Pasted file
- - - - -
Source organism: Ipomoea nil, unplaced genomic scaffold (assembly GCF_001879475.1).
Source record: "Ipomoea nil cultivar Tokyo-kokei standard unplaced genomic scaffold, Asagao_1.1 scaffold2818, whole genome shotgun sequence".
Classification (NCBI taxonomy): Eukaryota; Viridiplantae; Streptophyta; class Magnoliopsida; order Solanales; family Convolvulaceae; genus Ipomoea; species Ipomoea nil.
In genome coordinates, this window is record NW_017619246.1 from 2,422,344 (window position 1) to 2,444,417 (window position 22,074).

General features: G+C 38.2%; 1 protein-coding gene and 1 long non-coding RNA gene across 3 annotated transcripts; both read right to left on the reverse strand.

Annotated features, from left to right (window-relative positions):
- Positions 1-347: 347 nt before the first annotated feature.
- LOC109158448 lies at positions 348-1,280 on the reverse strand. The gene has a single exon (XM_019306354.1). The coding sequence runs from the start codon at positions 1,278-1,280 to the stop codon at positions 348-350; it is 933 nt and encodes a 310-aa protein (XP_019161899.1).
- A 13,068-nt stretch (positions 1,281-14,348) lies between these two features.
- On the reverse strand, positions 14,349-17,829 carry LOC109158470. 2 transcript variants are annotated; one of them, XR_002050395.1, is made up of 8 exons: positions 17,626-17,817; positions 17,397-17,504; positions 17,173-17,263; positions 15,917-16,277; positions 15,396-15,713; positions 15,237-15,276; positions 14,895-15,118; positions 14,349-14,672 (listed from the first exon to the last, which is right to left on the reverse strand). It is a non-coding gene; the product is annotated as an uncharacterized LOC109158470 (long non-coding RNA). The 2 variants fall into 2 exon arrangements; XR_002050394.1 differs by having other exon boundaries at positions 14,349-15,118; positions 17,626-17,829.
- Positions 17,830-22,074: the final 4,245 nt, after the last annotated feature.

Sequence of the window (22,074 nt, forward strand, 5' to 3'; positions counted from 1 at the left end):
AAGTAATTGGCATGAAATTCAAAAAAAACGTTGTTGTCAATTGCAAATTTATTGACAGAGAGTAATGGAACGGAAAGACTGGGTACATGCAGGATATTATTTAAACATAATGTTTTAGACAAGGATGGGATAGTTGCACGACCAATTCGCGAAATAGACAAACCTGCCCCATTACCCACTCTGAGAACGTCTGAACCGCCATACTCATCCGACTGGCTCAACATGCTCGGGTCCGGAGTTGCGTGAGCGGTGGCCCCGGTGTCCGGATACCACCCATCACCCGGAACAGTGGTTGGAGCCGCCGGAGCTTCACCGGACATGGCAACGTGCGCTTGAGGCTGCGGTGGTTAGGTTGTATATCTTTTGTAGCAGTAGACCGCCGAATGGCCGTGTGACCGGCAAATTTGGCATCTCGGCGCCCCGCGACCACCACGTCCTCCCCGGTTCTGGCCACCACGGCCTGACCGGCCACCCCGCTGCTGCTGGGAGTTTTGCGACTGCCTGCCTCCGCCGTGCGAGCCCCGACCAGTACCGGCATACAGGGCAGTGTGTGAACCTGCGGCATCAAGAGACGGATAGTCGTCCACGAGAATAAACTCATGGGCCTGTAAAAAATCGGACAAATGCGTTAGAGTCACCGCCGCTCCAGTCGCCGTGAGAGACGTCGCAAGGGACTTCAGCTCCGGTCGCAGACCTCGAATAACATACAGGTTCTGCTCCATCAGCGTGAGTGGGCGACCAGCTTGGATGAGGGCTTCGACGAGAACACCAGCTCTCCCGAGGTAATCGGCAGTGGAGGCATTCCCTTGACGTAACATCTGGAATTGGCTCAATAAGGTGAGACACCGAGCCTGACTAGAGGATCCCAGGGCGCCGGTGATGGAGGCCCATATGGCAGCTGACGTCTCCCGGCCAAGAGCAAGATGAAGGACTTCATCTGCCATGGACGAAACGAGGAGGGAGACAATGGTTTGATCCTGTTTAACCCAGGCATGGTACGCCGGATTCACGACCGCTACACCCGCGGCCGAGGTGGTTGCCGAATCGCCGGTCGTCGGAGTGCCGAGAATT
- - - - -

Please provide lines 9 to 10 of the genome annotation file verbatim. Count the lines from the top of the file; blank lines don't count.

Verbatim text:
- A 13,068-nt stretch (positions 1,281-14,348) lies between these two features.
- On the reverse strand, positions 14,349-17,829 carry LOC109158470. 2 transcript variants are annotated; one of them, XR_002050395.1, is made up of 8 exons: positions 17,626-17,817; positions 17,397-17,504; positions 17,173-17,263; positions 15,917-16,277; positions 15,396-15,713; positions 15,237-15,276; positions 14,895-15,118; positions 14,349-14,672 (listed from the first exon to the last, which is right to left on the reverse strand). It is a non-coding gene; the product is annotated as an uncharacterized LOC109158470 (long non-coding RNA). The 2 variants fall into 2 exon arrangements; XR_002050394.1 differs by having other exon boundaries at positions 14,349-15,118; positions 17,626-17,829.